Through facial expressions, we can often guess how another person is feeling without having to ask. A smile indicates joy, a scowl anger and raised eyebrows often mean confusion or shock.
Cats also provide emotional cues through body language, and their tails can be the most communicative. Since your furry companion can’t verbally tell you how he or she is feeling, it’s important to understand what your cat’s tail is telling you before beginning leash training or heading out for any outdoor expeditions.
This way, you’ll be able to spot signs of distress and take action to get your feline friend back on the road to contentment.
Tail straight up
You’ve probably seen your cat’s tail in the straight-up position when he or she greets you at the door or while you’re pouring food in the bowl. It’s often known as their “hello” and indicates happiness. It’s also frequently accompanied by rubbing. So if you’re taking a neighborhood walk with your cat, and you notice his or her tail standing straight up, your feline friend is happy and ready to greet adventure.
Tail up with end curved
If you see your cat’s tail standing up with a slight curve at the end, you may notice it bears a resemblance to a question mark, which is fitting, since this position indicates he or she is feeling relaxed and inquisitive.
A cat slowly moving his or her tail back and forth while looking focused is getting ready to pounce! This behavior is indicative of kitty playfulness, so insects, cat toys or your wiggling toes should be prepared.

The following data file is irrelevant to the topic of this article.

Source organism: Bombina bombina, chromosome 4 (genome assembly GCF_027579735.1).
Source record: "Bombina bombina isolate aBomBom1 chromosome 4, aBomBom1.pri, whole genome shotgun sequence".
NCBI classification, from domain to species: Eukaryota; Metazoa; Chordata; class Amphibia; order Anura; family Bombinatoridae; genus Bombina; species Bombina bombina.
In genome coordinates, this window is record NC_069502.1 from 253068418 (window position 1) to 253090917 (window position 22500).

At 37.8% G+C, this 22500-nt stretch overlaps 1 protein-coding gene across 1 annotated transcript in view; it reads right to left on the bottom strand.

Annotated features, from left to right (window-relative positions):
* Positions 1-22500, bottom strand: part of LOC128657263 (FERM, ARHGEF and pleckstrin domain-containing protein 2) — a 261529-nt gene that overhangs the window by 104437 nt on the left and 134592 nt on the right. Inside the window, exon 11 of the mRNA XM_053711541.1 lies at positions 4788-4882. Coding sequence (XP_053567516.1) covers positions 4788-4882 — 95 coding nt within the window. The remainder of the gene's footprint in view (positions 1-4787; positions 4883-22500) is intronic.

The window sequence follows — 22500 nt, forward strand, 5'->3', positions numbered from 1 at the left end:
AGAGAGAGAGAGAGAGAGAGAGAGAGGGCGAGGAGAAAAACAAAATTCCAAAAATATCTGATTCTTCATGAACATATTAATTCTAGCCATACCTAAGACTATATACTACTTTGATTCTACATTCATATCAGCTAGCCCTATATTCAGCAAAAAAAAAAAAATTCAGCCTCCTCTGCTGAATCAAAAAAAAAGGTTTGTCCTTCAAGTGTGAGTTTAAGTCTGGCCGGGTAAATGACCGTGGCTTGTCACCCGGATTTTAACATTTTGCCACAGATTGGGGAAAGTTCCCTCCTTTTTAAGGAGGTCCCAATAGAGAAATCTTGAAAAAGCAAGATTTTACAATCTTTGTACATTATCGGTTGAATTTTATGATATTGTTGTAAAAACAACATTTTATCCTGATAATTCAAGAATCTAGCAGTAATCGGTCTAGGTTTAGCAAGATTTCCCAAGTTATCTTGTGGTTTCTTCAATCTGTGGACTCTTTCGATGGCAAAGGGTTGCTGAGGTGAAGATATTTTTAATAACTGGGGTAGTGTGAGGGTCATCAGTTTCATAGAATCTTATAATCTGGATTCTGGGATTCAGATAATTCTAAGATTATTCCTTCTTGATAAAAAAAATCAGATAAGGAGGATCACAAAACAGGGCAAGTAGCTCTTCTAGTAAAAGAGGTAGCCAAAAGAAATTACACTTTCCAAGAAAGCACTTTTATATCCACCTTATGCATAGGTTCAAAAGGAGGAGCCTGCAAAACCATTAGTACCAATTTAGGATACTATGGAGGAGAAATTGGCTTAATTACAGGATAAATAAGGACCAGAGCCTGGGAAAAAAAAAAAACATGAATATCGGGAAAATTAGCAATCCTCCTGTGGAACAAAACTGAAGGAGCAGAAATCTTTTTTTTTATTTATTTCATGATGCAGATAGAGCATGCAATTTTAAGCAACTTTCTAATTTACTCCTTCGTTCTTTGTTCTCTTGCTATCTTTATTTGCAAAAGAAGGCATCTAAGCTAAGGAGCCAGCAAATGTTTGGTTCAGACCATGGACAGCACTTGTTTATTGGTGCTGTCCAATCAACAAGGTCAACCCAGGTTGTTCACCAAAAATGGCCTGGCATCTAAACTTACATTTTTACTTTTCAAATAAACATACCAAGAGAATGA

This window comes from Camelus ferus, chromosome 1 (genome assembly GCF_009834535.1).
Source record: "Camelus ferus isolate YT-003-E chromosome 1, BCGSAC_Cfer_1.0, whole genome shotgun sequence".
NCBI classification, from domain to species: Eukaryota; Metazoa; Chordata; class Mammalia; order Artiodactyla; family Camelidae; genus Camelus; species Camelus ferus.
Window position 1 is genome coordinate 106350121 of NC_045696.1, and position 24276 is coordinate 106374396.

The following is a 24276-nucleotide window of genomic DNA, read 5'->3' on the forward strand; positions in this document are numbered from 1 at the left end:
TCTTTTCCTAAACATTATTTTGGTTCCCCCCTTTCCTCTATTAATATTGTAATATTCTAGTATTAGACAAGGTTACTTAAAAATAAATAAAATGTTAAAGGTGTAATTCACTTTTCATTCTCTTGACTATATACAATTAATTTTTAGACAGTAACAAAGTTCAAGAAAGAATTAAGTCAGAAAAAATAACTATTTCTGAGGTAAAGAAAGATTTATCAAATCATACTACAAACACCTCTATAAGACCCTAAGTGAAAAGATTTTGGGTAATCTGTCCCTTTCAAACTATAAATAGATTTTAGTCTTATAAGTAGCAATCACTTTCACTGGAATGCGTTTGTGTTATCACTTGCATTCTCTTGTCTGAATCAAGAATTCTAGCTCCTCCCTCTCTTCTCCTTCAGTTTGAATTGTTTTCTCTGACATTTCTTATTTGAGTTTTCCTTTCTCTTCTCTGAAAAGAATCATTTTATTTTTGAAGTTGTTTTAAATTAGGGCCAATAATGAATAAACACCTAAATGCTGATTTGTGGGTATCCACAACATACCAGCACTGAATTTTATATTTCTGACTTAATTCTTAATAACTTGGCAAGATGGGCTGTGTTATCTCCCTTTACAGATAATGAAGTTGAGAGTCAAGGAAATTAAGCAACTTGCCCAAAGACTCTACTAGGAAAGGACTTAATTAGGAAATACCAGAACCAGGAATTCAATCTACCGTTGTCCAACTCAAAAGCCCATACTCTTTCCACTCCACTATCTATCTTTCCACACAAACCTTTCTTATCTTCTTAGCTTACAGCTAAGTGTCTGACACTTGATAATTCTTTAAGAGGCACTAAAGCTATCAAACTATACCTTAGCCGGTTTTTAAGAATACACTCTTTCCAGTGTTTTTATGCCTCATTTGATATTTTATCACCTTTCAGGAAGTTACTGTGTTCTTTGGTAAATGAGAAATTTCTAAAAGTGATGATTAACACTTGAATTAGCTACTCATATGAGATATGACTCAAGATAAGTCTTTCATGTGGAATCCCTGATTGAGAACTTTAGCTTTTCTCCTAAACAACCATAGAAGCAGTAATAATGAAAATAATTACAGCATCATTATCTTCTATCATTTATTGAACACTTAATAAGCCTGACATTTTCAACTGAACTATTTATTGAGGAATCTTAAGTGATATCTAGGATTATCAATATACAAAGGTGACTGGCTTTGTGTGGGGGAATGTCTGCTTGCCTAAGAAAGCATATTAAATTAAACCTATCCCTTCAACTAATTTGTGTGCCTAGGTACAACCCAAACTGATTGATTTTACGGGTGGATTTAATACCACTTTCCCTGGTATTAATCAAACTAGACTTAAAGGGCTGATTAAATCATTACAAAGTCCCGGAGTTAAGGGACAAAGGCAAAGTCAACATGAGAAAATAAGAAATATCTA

While a playful cat will slowly move his or her tail, an irritated or distressed cat will rapidly flick or wag. This behavior is often seen during veterinary visits. If you see your cat with a low, flicking tail, your feline is annoyed or afraid and more inclined to show aggressive behavior.
Tail tucked while standing
A cat standing with his or her tail tucked underneath the body is expressing a high degree of fear. This submissive position is used to protect a cat’s most sensitive area, the stomach. If your cat shows this position while on an adventure, he or she is letting you know that something in the environment is causing anxiety.
Puffy tail and arched back
When your cat’s back is arched and the tail puffed up, this is often known as the “Halloween cat” position. When you see your cat in this position, he or she is frightened and in a defensive posture.
Though this basic behavior information provides a great guide, no two cats — like no two people — respond exactly the same. But if you understand the basics of what your cat is saying through body language, you will be better equipped to see how your cat deviates and can prepare your feline companion for safe adventuring.
Inset photos: (cat with straight tail) Joe Thomissen/flickr, (cat with curved tail) Photo: Tambako The Jaguar/flickr, (cat with swishing tail) Peter Trimming/flickr, (cat with flicking tail) Michelle/flickr, (cat with tucked tail) Robyn Anderson/flickr, (cat with puffy tail) frankieleon/flickr.